Millennial’s political capital

College+of+Charleston+student+Megan+McCorry%2C+of+Ashburn%2C+Virginia%2C+asks+a+question+at+a+voter+registration+drive+on+campus+in+Charleston%2C+South+Carolina%2C+Thursday%2C+September+27%2C+2012.
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Millennial’s political capital

College of Charleston student Megan McCorry, of Ashburn, Virginia, asks a question at a voter registration drive on campus in Charleston, South Carolina, Thursday, September 27, 2012.

College of Charleston student Megan McCorry, of Ashburn, Virginia, asks a question at a voter registration drive on campus in Charleston, South Carolina, Thursday, September 27, 2012.

College of Charleston student Megan McCorry, of Ashburn, Virginia, asks a question at a voter registration drive on campus in Charleston, South Carolina, Thursday, September 27, 2012.

College of Charleston student Megan McCorry, of Ashburn, Virginia, asks a question at a voter registration drive on campus in Charleston, South Carolina, Thursday, September 27, 2012.

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Millennials, ages 18 to 29, made up a powerful 21 percent of eligible voters in the 2012 presidential elections. Only half, however, voted and just 13 percent voted in non-presidential (midterm) elections.

Harvard’s Institute of Politics’ 2013 study sites a broken system, lack of representation and lack of party diversity as reasons millennials don’t vote. Ironically, this lack of activism enables the system to fail.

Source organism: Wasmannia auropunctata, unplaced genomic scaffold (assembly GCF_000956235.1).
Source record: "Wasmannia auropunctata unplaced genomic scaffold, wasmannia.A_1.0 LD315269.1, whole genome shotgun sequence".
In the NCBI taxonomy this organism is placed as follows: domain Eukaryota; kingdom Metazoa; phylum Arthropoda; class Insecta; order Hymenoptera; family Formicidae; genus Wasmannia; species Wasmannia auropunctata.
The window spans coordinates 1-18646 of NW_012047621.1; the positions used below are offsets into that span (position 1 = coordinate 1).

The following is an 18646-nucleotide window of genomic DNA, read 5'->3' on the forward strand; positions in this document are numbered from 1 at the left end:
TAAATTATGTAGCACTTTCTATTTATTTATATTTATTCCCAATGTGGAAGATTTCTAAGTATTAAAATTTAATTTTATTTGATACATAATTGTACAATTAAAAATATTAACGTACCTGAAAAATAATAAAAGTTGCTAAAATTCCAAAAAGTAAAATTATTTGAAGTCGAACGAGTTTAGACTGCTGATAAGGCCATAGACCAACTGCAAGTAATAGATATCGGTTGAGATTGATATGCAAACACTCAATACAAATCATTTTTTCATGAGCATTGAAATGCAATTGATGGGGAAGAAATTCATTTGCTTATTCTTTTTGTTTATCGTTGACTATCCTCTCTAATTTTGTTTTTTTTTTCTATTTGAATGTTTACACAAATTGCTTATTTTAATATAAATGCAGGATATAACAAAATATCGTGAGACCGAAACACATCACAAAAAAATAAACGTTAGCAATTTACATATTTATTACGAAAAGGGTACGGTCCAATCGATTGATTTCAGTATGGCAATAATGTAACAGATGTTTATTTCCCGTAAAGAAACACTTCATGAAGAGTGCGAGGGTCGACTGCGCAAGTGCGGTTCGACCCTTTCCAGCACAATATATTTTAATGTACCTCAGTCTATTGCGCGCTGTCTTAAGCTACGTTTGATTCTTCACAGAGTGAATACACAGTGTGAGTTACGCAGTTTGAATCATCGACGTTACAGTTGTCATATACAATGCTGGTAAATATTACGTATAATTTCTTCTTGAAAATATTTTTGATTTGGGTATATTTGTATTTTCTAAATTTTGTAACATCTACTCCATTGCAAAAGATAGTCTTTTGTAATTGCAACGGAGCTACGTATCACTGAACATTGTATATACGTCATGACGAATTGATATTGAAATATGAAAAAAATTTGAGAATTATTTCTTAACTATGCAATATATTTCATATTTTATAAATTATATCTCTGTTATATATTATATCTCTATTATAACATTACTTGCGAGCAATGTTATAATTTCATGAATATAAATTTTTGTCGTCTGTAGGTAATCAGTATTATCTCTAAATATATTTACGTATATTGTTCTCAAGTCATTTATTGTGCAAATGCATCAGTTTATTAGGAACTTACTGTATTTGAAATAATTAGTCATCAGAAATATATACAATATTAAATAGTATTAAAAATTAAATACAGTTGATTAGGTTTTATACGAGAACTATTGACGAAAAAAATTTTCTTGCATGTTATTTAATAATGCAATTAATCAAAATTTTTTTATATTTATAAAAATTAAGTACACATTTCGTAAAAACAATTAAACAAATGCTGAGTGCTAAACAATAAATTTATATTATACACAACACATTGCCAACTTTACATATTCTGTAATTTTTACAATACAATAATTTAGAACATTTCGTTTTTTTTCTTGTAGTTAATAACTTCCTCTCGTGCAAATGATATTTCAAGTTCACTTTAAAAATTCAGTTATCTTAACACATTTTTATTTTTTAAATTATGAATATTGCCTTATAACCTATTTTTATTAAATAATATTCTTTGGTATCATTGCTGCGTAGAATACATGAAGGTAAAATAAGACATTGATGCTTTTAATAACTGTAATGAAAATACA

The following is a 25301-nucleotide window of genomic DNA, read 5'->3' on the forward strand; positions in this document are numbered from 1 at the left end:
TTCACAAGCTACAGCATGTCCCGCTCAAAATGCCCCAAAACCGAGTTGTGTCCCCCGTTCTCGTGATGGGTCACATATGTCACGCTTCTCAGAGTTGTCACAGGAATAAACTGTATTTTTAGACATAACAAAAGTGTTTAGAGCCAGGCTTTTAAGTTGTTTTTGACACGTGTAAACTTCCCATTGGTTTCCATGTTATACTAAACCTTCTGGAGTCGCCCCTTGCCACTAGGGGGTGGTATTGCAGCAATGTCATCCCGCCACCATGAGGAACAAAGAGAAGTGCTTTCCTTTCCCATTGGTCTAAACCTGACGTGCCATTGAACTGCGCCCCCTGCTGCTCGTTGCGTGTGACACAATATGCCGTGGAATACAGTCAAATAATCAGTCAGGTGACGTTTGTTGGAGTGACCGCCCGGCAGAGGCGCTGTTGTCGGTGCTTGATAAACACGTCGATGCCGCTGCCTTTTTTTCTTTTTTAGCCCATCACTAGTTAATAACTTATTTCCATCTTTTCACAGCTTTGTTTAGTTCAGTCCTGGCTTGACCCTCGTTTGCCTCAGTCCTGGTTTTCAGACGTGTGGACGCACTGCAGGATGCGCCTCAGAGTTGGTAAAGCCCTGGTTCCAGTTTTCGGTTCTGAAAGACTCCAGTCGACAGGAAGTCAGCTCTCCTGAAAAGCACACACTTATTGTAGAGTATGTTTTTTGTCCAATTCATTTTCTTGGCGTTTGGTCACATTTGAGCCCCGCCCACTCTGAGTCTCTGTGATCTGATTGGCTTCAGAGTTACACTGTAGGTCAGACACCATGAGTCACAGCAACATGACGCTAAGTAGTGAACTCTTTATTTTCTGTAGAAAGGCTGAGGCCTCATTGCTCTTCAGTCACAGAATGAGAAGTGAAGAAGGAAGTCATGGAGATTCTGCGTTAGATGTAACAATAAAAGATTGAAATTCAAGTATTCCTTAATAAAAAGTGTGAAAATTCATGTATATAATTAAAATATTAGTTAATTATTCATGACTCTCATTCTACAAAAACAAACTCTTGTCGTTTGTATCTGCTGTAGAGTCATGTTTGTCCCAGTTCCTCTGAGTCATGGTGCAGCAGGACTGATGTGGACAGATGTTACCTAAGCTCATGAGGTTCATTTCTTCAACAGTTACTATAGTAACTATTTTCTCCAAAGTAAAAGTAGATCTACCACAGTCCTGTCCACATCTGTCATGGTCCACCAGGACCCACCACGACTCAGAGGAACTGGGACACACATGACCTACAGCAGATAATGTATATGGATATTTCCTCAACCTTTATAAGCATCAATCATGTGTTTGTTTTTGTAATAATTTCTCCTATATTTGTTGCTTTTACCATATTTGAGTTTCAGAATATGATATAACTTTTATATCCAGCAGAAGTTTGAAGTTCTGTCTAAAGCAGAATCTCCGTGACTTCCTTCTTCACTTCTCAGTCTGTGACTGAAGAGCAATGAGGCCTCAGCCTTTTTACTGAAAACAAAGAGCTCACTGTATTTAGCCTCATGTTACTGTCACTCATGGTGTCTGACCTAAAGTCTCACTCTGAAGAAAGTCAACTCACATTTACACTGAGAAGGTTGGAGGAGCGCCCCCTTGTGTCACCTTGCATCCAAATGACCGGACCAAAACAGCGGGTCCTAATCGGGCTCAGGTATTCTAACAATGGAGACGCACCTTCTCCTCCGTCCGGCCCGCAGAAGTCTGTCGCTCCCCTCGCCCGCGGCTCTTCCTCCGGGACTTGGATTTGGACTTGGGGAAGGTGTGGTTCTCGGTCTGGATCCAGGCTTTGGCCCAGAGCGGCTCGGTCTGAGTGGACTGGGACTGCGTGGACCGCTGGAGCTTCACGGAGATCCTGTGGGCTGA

This generation, is the first, according to Pew Research, with staggering student loan debt, higher poverty, unemployment rates, lower levels of wealth and personal income than their predecessors is understandably frustrated. Further disillusioned by the petty tug-of-war for power between parties, young voters are withdrawing from the system as a result.

However, non-participation causes millennials to remain underrepresented and ignored. Young voters overlook the importance of representative elections over highly-publicized presidential races, in determining the future direction of the country and its citizens.

Representative elections decide control of local governments, Congress and the U.S. Senate. Electing representation has more impact than a single national figurehead and empowers voters to effect real change and outcomes in legislation and issues that concern them.

Senior citizens, a significantly smaller percentage of voters who turn-out in substantially higher numbers, are better represented. Politicians cater to issues of importance to the elderly, like Medicare and Social Security because they exert voting power.

Additionally, Gallup reports only one in three Americans can identify their representative by name. They also report that Congress’ approval rating is less than 16 percent, but the incumbent reelection rate is 90 percent.

With so many apathetic constituents, representatives are easily influenced by special interests and corporations offering campaign donations and other benefits.

But money doesn’t equal votes. Constituents need to know their representative and directly lobby for themselves through letters, phone calls and social media interactions. Millennials need to speak to decision makers from inside and outside the voting booth.

Only voting for president or controversial issues, limits the influence of Millennials on legislation. Locally elected representatives primarily determine issues of policy, laws, enforcement, and more. These decisions directly affect individuals and communities. Yet, only 10 to 15 percent of registered voters show up for local elections and initiatives on non-presidential voting years.

Disenfranchised voters achieve change by being informed about representatives at local, state and federal levels; making sure representatives are informed about issues they find important. If millennials feel the system is ineffective, they need to start voting at all levels of government to be well represented. Having a voice is only relevant if you use it.

Millennials are in the best position to change the world and the future. All they have to do is vote.

Written by Erin Knell.